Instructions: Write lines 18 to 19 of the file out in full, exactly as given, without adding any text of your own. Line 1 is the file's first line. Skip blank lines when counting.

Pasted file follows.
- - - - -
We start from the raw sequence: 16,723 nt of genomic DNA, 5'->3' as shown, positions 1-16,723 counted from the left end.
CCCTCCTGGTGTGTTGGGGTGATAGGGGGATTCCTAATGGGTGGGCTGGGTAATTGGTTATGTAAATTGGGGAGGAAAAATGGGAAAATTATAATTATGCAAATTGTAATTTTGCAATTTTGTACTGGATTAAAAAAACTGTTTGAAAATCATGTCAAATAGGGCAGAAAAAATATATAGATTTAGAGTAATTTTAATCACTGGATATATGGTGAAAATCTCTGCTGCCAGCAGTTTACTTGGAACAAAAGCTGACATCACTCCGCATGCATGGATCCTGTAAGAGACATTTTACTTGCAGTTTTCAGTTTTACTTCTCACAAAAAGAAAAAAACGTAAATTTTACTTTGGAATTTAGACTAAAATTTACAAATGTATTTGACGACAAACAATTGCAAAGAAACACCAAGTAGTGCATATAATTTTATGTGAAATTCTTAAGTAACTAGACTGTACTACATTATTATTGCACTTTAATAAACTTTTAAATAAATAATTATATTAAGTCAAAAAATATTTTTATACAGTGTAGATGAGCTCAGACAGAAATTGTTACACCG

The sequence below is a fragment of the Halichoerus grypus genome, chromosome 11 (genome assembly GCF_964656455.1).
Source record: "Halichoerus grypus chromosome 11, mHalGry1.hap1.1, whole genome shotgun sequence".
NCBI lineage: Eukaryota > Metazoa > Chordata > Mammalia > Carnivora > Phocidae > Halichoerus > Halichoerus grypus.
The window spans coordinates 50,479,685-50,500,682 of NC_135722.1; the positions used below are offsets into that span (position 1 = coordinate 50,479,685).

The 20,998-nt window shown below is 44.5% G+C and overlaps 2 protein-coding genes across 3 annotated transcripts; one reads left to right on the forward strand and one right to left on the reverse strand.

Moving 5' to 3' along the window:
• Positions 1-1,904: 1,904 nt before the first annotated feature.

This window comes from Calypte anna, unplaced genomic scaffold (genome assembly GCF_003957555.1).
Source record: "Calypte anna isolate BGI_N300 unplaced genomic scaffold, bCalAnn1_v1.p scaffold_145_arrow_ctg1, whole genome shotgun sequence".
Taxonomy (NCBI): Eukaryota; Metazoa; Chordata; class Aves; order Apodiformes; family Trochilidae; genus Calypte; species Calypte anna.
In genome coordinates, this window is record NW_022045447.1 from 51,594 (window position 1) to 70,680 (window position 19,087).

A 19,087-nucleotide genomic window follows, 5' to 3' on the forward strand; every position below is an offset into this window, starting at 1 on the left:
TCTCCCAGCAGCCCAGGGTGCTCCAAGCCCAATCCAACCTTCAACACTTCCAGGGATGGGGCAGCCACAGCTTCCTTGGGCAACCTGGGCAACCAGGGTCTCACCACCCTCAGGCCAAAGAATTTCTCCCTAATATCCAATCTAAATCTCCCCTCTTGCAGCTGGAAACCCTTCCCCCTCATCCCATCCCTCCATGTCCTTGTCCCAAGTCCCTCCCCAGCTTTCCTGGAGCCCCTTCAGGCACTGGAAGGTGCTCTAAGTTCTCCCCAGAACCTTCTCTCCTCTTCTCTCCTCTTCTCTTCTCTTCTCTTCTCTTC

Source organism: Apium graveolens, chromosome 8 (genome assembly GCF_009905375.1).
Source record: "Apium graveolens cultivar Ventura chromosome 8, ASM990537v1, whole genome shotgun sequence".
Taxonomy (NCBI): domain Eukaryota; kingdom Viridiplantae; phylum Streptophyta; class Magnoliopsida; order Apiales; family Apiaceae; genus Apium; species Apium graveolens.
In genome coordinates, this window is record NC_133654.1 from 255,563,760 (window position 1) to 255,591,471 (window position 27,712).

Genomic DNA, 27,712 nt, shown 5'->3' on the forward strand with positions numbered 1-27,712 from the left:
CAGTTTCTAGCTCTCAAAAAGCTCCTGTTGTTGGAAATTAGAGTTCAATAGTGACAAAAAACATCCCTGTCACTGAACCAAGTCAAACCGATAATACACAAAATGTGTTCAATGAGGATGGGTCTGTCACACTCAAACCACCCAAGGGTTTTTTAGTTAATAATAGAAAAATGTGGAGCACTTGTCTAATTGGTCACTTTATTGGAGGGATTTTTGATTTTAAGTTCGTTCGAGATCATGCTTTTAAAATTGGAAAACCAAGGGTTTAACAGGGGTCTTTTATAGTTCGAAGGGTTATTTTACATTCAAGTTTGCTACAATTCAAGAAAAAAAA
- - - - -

Taxonomy (NCBI): domain Eukaryota; kingdom Viridiplantae; phylum Streptophyta; class Magnoliopsida; order Apiales; family Apiaceae; genus Apium; species Apium graveolens.
In genome coordinates, this window is record NC_133654.1 from 255,563,760 (window position 1) to 255,591,471 (window position 27,712).